Investigation of the laser material interaction for glass micromachining
Seow, Wei Liang
Date of Issue2015
School of Materials Science and Engineering
Singapore Institute of Manufacturing Technology
Cover glass made of chemically surface strengthened Gorilla glass is currently used for many electronic applications such as mobile phones, laptops etc. The glass is required to be machined to varied shape and size for a specific performance. For many years, machining glass is a big challenge due to its brittle nature even with advanced, non-contact technologies such as laser machining. This study investigated the influence of laser parameters on cutting of 700 μm thick Gorilla glass using picosecond (ps) near-infrared laser pulses with wavelength of 1064 nm for crack free laser cutting. The laser beam was focused using an objective lens with numerical aperture (NA) of 0.1. The laser parameters investigated were the position of the laser focus inside the glass, laser pulse frequency and laser scanning speed. The study revealed that at cutting speeds from 0.5 mm/s to 6 mm/s, when the laser focus was placed at 500 μm below the top surface for a 700 μm thick glass, namely more than half of the glass thickness, the glass could be well-separated into two pieces by non-linear absorption induced ablation, melting, plasma explosion inside the glass. When the laser focus was placed near the top surface, V-shaped ablation grooves were generated without glass separation. When the laser focus was placed inside the glass and near to the glass bottom surface, the glass could also be separated by scribing-induced cracking throughout the glass entire thickness. The optimal pulse frequency for well-separation of the glass was at a frequency of around 200 KHz, namely a proper laser fluence of 1.19 J/cm2 at the glass top surface. Low pulse frequencies of 50 KHz and 100 KHz produced higher laser fluences and 3.77 J/cm2 and 2.18 J/cm2 respectively. Glass top surface was ablated without glass separation at the optimal focuses inside the glass. At high pulse frequencies of 300 KHz and 400 KHz, cracks were produced and the glass was separated into multiple pieces. At pulse frequency of 500 KHz, the glass cracked into multiple pieces with top surface ablation, melting and bottom surface ablation observed. When pulse frequency was increased to 600 KHz, optical breakdown induced voids were observed. The voids were elongated, extending from laser focus to slightly below the top surface. When the pulse frequency was further increased to 700 KHz to 1000 KHz, modified region, resembling striations, was observed within the cutting kerf and the glass was cracked. Scanning speeds from 0.5 mm/s to 6 mm/s could achieve a well-separation of the glass without cracking into multiple pieces. However, the optimal laser scanning speed for minimal chipping size of 54-55 μm was found to be either low speed of 0.5 mm/s or high speed of 6 mm/s. At moderate speed of 3-4 mm/s, the maximum chipping size was observed to be larger. The scanning speed, together with pulse frequency, determines the amount of total laser energy deposited into the glass. The time dependent energy amount could be described using laser energy deposition rate. The optimal laser deposition rate at 200 KHz for cutting through the glass was found to be 1.79x105 μJ/μm3s at 0.5 mm/s and 1.49x104 μJ/μm3s at 6 mm/s. When the cutting speed was increased above 6 mm/s, the laser energy deposition rate decreased below the required value for glass separation which results in glass cracking into multiple pieces. The cutting speeds of 0.5 mm/s to 6 mm/s may not sufficient to meet the industry requirement of high cutting throughput. Hence, future work may include the use of high numerical aperture lens as well as harmonics of the ps laser such as second harmonic of 532 nm and third harmonic of 355 nm to achieve smaller laser focus spot and higher laser fluence. The smaller spot size may be able to reduce the chipping size along the cutting edge and higher laser fluence could allow for higher speed cutting.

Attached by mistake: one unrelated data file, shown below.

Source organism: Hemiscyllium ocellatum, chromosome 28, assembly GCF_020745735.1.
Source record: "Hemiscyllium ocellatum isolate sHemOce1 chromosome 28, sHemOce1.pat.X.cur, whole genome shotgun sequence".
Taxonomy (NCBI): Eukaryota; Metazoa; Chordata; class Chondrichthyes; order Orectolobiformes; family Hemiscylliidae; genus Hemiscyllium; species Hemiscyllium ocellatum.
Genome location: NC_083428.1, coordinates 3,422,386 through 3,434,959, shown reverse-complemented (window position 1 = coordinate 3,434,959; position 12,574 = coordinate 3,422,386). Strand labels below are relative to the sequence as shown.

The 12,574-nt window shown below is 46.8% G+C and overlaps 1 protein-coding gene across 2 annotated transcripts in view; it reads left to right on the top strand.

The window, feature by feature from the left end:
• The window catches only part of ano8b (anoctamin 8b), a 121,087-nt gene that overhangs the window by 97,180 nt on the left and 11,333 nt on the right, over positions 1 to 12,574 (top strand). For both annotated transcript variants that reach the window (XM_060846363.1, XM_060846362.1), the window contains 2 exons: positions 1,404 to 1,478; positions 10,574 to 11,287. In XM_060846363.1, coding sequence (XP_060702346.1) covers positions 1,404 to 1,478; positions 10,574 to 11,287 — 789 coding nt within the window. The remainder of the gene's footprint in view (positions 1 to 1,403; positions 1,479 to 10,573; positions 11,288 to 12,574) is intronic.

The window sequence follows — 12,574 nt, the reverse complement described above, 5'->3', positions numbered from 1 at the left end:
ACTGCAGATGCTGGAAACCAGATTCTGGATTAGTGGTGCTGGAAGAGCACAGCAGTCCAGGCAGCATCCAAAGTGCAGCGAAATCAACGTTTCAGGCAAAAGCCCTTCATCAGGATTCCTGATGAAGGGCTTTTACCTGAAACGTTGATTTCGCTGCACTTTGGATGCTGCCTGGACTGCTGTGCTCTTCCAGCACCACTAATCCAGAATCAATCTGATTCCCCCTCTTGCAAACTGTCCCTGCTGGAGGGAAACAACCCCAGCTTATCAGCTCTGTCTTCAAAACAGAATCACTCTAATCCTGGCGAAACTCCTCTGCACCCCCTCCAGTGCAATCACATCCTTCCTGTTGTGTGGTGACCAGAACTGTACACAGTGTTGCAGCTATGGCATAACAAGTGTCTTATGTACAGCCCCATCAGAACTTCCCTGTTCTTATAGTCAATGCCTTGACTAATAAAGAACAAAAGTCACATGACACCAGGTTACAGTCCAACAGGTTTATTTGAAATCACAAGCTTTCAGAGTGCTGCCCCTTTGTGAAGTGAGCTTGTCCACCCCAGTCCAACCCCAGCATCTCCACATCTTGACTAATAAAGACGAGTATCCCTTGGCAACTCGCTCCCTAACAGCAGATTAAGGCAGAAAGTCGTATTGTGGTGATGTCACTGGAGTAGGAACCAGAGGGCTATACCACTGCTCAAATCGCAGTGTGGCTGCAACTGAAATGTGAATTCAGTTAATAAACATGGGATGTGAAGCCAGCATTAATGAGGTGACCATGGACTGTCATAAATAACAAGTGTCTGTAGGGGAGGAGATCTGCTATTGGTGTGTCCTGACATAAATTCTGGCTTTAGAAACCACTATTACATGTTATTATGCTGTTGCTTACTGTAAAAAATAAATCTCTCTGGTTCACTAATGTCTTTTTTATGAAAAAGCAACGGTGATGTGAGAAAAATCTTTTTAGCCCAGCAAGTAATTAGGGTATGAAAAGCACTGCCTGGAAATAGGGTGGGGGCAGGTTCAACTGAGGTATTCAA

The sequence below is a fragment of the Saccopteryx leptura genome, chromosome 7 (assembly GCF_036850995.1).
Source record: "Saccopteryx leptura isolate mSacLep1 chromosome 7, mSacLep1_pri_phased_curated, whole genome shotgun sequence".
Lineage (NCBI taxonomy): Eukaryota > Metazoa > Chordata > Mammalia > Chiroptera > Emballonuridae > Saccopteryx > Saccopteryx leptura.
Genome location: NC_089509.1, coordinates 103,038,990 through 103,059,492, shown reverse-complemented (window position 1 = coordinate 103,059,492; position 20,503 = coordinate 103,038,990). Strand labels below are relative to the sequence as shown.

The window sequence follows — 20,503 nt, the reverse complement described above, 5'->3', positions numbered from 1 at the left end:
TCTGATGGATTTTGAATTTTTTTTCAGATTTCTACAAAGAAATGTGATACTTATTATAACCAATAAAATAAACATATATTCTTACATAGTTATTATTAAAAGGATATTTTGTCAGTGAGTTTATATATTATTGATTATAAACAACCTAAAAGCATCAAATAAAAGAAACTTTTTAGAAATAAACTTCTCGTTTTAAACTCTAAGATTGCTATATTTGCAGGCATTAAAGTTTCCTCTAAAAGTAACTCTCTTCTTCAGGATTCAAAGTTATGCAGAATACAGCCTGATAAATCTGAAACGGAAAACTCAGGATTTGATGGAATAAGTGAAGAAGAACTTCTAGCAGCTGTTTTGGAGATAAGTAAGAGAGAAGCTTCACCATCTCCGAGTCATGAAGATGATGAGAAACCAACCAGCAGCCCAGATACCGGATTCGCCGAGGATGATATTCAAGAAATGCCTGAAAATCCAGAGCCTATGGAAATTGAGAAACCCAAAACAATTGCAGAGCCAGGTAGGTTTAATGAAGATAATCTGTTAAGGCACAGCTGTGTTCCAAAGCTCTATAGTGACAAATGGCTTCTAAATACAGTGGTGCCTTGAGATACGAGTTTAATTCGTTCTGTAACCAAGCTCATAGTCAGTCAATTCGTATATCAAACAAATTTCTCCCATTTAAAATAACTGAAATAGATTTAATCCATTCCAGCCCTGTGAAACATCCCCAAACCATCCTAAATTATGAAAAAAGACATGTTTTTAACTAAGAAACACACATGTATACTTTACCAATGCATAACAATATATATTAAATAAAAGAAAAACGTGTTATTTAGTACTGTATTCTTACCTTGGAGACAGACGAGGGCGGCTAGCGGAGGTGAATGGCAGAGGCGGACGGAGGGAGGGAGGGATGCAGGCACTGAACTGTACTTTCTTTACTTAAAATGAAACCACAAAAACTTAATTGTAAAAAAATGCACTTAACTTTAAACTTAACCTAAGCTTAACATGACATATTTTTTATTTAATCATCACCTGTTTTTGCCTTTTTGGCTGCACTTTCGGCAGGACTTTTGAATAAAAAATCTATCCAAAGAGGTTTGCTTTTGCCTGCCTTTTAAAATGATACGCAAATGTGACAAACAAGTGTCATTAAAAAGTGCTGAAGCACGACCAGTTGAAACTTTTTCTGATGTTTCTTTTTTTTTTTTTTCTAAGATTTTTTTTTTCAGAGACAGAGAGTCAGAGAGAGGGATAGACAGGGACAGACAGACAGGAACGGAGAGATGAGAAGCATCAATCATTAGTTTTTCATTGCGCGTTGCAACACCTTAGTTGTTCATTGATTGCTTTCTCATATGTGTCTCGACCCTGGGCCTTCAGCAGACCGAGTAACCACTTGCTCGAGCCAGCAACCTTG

DRNTU::Engineering::Materials::Photonics and optoelectronics materials
Final Year Project (FYP)
Nanyang Technological University
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